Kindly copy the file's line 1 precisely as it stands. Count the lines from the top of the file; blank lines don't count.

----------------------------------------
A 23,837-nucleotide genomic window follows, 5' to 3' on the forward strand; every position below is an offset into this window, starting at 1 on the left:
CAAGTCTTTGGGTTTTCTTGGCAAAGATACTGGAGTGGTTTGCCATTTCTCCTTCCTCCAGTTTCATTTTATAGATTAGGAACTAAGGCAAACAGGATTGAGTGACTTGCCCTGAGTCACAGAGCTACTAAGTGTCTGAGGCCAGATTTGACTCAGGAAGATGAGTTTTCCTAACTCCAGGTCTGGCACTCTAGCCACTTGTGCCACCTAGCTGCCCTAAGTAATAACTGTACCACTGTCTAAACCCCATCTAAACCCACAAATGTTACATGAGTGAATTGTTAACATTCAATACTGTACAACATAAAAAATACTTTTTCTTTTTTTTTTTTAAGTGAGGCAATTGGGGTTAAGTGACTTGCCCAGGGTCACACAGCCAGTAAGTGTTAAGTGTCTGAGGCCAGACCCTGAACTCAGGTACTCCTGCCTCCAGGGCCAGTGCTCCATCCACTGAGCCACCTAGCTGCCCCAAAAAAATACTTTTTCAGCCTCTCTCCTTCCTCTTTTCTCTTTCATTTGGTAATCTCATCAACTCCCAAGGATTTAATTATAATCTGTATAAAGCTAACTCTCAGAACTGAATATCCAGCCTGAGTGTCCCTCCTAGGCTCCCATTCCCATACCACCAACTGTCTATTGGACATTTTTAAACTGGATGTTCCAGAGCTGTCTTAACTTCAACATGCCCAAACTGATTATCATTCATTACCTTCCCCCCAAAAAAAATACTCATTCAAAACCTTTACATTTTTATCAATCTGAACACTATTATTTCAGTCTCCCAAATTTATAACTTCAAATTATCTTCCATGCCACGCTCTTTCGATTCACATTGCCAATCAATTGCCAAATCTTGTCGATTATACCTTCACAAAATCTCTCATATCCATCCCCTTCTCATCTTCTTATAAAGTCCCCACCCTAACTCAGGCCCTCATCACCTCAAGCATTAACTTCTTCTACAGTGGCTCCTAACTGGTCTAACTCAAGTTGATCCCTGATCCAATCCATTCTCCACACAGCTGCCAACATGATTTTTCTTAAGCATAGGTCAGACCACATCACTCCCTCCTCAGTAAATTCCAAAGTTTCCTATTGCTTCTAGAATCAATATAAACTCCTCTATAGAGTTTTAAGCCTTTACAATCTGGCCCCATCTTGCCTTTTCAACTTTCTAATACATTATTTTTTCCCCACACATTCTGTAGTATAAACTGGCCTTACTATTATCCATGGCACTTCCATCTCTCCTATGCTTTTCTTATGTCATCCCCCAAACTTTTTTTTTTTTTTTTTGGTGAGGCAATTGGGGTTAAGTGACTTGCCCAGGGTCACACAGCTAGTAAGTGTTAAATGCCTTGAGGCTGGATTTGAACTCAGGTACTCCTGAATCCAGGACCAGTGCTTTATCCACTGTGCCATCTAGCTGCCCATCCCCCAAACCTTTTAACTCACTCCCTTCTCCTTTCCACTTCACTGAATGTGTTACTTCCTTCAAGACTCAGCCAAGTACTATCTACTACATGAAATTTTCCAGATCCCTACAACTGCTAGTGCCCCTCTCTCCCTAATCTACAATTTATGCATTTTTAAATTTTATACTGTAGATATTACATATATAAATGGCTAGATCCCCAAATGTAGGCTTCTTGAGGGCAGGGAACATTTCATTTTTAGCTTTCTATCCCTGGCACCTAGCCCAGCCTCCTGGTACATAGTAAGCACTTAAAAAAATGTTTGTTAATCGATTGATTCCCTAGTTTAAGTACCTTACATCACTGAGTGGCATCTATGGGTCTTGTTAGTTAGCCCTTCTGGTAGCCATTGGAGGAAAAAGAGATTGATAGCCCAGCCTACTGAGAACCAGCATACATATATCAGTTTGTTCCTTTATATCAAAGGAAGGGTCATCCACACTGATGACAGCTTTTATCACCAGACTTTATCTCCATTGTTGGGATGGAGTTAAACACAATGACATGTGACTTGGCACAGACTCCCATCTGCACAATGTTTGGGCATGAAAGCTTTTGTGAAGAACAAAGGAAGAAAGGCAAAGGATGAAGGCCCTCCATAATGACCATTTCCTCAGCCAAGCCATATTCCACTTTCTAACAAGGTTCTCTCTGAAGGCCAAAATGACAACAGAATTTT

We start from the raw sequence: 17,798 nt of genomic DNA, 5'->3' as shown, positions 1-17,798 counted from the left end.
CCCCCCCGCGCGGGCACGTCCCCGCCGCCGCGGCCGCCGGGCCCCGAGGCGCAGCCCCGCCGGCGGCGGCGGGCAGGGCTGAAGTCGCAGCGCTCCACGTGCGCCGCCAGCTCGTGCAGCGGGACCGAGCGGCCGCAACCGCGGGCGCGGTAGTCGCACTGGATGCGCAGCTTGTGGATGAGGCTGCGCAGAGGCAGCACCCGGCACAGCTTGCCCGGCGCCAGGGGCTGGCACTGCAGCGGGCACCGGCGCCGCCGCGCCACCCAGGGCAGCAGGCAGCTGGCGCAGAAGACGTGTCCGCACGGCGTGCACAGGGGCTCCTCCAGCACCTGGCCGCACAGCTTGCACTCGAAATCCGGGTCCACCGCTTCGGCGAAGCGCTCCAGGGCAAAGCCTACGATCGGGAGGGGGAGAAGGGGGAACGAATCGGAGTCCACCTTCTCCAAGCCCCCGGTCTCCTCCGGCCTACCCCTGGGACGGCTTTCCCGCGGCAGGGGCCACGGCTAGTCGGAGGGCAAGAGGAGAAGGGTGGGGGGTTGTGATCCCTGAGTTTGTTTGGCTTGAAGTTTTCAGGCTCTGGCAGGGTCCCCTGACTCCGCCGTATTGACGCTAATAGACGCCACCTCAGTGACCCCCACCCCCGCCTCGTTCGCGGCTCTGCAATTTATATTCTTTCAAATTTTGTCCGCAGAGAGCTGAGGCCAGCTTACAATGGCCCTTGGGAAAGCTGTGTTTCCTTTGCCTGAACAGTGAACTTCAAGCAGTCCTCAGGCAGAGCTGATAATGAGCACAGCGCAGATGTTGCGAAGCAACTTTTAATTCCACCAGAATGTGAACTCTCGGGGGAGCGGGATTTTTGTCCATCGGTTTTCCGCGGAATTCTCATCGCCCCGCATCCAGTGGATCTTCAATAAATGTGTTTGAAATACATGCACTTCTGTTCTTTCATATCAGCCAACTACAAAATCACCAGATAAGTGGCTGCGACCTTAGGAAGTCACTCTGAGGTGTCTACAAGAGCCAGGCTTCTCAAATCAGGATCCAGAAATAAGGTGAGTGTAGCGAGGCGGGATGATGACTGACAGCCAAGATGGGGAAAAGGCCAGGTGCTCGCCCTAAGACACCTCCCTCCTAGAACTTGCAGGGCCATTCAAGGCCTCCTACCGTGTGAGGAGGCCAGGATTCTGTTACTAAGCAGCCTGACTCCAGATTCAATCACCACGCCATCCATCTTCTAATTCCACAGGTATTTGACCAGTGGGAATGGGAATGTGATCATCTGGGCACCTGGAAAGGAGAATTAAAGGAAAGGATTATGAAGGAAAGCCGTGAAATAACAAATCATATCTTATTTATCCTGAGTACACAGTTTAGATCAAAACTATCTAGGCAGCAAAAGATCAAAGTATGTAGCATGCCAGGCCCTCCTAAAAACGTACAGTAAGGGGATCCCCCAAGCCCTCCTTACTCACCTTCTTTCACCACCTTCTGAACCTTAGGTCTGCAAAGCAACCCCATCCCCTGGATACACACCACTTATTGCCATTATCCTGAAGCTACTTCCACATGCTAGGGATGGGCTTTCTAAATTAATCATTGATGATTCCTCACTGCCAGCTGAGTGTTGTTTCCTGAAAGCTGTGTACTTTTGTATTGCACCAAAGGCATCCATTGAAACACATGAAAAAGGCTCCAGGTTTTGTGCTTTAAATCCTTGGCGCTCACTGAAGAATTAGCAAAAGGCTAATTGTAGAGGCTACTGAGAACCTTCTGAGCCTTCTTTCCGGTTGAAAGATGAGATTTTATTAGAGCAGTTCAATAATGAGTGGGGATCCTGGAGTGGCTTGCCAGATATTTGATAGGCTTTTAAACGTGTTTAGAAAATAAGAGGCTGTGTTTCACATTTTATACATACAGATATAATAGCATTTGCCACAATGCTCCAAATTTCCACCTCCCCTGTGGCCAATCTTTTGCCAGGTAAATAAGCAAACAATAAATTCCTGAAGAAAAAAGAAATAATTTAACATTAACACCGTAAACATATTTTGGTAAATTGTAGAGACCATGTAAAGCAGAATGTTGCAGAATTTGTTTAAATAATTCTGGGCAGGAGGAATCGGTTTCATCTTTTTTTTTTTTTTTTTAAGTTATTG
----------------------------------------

A 23,837-nucleotide genomic window follows, 5' to 3' on the forward strand; every position below is an offset into this window, starting at 1 on the left: